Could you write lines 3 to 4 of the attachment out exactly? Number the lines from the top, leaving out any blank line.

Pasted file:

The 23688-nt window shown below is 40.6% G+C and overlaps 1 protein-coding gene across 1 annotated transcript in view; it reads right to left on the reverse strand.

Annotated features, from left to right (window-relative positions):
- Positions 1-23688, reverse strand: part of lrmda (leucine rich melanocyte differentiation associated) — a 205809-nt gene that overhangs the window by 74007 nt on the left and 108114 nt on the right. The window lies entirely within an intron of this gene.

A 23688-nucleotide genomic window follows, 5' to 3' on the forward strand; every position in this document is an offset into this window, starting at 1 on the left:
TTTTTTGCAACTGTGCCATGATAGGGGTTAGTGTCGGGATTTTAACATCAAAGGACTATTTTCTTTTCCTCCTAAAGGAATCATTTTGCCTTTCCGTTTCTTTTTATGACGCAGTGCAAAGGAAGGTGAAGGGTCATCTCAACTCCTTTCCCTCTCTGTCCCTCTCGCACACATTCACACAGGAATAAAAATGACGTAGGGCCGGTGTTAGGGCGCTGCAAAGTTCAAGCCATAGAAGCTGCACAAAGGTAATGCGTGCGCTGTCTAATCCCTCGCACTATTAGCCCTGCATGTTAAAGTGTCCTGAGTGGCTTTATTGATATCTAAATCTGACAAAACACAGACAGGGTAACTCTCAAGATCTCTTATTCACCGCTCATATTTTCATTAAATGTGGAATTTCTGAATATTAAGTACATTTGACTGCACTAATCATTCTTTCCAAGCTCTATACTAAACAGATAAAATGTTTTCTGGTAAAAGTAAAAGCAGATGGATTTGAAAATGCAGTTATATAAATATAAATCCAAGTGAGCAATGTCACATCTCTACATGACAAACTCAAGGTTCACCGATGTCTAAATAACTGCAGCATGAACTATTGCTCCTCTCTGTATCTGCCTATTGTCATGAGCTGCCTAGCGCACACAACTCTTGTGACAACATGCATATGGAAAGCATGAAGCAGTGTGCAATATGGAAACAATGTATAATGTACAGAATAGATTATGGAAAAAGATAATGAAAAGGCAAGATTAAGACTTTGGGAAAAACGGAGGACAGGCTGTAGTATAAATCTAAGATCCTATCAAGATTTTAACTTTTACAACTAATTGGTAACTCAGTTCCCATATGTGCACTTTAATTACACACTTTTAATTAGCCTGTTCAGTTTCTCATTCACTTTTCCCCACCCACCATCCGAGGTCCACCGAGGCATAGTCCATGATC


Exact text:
- Positions 1-23688, reverse strand: part of lrmda (leucine rich melanocyte differentiation associated) — a 205809-nt gene that overhangs the window by 74007 nt on the left and 108114 nt on the right. The window lies entirely within an intron of this gene.

A 23688-nucleotide genomic window follows, 5' to 3' on the forward strand; every position in this document is an offset into this window, starting at 1 on the left: